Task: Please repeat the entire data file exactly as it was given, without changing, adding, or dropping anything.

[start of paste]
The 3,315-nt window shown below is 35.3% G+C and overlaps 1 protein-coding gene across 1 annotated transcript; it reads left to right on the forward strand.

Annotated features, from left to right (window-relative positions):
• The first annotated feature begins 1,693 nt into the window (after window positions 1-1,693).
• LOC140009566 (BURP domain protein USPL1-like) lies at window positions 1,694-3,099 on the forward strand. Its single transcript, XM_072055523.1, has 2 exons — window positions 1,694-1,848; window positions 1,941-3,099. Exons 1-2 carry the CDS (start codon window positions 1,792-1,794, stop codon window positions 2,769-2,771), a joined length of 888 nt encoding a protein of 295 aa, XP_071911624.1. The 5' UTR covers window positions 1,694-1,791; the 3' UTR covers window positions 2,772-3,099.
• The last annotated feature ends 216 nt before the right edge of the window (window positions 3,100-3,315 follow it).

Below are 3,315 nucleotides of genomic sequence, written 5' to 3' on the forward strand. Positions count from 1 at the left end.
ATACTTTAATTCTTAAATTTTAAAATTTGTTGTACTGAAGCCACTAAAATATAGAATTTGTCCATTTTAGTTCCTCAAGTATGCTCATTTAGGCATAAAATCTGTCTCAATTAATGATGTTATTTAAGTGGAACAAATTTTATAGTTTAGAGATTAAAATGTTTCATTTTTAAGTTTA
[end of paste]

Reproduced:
The 3,315-nt window shown below is 35.3% G+C and overlaps 1 protein-coding gene across 1 annotated transcript; it reads left to right on the forward strand.

Annotated features, from left to right (window-relative positions):
• The first annotated feature begins 1,693 nt into the window (after window positions 1-1,693).
• LOC140009566 (BURP domain protein USPL1-like) lies at window positions 1,694-3,099 on the forward strand. Its single transcript, XM_072055523.1, has 2 exons — window positions 1,694-1,848; window positions 1,941-3,099. Exons 1-2 carry the CDS (start codon window positions 1,792-1,794, stop codon window positions 2,769-2,771), a joined length of 888 nt encoding a protein of 295 aa, XP_071911624.1. The 5' UTR covers window positions 1,694-1,791; the 3' UTR covers window positions 2,772-3,099.
• The last annotated feature ends 216 nt before the right edge of the window (window positions 3,100-3,315 follow it).

Below are 3,315 nucleotides of genomic sequence, written 5' to 3' on the forward strand. Positions count from 1 at the left end.
ATACTTTAATTCTTAAATTTTAAAATTTGTTGTACTGAAGCCACTAAAATATAGAATTTGTCCATTTTAGTTCCTCAAGTATGCTCATTTAGGCATAAAATCTGTCTCAATTAATGATGTTATTTAAGTGGAACAAATTTTATAGTTTAGAGATTAAAATGTTTCATTTTTAAGTTTA